There’s little return to be had in European sovereign debt these days. That is, unless, you’re willing to take the risks associated with Greece. In order to get any sort of return from debt on the continent, investors have been chasing poorer and poorer rated bonds, bringing a bounce to the junk bond market on the continent.
The Bloomberg EUR High Yield Corporate Bond Index has increased by more than 2% in the last 3 months, and analysts are expecting the direction to continue. Mathew Cestar, head of European leveraged finance at Credit Suisse, told the Financial Times that he expects a 20% increase in issuance over last year in 2015.
To see a list of high yielding CDs go here.
Junk bonds have much higher yield than higher rated debt instruments making them an attractive bet for income seeking investors with nowhere else to put their money. There are also speculators looking to benefit from the expected ECB bet by buying up the instruments in the hope of selling them for a higher price should their predictions come true.
Junk bonds driven by yield
There are two major levels of debt as delineated by ratings agencies like Moody’s and Standard & Poors: Investment Grade and Junk. Junk is anything judged to carry a non-negligible default risk. Investors are usually compensated for that risk with higher returns, but compressed yields driven by expectations of ECB action have thwarted that to a certain extent in recent months.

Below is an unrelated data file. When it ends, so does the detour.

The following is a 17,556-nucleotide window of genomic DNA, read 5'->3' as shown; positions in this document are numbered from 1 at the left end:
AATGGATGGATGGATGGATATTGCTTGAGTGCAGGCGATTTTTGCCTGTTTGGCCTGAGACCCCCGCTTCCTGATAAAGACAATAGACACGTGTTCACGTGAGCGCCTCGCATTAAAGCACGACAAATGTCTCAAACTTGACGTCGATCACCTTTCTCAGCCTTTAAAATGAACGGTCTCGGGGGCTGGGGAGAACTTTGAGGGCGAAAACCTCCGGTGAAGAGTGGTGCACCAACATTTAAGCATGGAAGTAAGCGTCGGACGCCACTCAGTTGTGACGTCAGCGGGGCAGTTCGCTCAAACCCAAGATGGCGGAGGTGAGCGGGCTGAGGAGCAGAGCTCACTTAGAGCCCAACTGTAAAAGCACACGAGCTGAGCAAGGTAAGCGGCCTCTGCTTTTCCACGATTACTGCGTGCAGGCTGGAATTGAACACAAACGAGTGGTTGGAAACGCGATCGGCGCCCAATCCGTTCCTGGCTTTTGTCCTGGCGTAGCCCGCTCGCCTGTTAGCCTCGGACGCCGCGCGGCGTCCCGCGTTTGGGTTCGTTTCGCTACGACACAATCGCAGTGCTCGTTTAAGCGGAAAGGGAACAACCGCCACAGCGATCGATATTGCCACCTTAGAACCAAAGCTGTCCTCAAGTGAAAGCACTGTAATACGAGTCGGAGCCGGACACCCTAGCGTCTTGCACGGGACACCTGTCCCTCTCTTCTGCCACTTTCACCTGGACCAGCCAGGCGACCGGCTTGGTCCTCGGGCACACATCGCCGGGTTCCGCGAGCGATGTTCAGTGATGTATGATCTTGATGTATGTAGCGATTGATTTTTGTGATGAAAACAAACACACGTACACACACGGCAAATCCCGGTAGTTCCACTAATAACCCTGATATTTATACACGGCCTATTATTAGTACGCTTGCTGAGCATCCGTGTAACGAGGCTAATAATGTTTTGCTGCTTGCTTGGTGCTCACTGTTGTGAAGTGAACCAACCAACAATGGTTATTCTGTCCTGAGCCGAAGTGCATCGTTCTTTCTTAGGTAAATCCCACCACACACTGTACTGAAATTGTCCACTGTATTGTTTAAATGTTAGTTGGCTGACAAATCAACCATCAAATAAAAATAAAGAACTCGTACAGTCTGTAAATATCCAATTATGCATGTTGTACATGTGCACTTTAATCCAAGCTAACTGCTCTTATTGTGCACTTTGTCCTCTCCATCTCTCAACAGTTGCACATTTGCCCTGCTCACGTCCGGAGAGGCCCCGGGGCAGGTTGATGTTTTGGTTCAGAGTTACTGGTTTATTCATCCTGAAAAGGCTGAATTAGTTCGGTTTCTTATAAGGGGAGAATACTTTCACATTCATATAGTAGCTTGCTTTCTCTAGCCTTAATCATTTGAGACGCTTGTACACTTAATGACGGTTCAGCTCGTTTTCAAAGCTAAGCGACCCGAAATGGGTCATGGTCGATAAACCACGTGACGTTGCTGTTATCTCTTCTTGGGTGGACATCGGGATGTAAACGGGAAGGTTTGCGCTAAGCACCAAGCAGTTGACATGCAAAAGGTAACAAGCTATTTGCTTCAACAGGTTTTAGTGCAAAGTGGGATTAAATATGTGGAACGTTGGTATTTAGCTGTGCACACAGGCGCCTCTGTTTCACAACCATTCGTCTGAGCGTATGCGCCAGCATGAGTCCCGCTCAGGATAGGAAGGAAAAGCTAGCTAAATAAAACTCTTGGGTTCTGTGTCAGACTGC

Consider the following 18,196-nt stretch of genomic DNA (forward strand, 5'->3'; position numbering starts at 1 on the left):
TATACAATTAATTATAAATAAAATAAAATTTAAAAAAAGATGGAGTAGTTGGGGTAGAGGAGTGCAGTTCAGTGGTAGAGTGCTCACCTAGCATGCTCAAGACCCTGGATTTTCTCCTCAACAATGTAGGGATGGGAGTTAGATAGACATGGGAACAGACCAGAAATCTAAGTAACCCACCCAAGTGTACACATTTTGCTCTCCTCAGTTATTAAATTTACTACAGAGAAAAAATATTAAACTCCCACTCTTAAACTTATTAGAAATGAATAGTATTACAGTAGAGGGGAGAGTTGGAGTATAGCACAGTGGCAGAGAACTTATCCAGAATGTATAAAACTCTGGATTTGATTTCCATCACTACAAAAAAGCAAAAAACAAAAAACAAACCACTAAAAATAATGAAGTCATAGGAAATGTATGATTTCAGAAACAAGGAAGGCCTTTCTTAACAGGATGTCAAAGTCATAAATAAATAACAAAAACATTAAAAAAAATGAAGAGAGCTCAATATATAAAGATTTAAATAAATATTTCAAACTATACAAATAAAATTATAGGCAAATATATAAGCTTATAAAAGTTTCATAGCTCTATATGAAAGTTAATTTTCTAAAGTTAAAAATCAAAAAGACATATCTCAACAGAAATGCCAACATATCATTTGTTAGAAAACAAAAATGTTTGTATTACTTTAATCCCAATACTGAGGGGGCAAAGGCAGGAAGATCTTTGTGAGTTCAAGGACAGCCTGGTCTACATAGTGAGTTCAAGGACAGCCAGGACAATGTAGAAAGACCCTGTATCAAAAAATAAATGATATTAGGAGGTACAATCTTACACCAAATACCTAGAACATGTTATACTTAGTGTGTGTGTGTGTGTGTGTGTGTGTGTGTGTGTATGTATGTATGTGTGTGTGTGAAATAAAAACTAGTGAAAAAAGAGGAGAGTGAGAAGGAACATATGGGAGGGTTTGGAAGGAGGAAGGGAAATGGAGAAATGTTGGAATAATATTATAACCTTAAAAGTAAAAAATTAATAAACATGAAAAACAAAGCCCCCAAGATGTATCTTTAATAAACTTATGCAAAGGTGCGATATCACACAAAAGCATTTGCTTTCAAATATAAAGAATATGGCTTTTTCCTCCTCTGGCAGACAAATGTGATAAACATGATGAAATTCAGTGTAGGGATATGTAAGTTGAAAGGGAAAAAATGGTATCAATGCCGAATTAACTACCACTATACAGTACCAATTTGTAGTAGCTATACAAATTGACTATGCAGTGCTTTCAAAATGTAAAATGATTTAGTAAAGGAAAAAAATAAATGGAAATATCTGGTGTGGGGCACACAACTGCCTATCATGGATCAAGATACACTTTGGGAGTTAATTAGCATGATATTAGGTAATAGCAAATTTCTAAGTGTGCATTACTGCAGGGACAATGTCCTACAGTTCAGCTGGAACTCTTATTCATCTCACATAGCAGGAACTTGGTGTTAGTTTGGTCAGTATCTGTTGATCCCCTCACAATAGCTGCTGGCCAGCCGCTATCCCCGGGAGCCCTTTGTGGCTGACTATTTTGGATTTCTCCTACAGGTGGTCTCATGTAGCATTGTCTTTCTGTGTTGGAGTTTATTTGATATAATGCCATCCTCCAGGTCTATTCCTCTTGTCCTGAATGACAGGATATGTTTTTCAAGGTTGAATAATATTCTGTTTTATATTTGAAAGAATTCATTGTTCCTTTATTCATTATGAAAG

Junk bonds, almost by definition, yield more than investment grade debt. They are set to attract the money driven from the sovereign market by tiny, or even negative, yields on national debt, and bring performance on fixed income funds up as a result. This path has been followed in the United States in recent years but it will be more extreme in Europe, given the already established effect of the Federal Reserve’s money printing policy.
The ECB isn’t writing a story
Though the story being told may seem clear-cut, the actual movements of the market are likely to be anything but. A lot of prices are pinned on the expectation of an ECB quantitative easing program being launched tomorrow. If Mario Draghi has other ideas, the recalibration through the markets could be substantial. It is also important to take note of the impact of other sectors on bond yields.
At the end of last year the collapse in the price of oil caused a drop in price a wide range of bonds in the US market. Much of that country’s junk debt was driven by risky oil exploration companies that got a whole lot riskier when the price fell. The ECB is not in complete control of junk bond yields, and the stories that investors tell about the market are often incorrect.
Investment banks are betting on that rise in demand, however, and, according to a recent Financial Times piece on the market, several companies are organizing new offerings in the European junk bond market in the months ahead.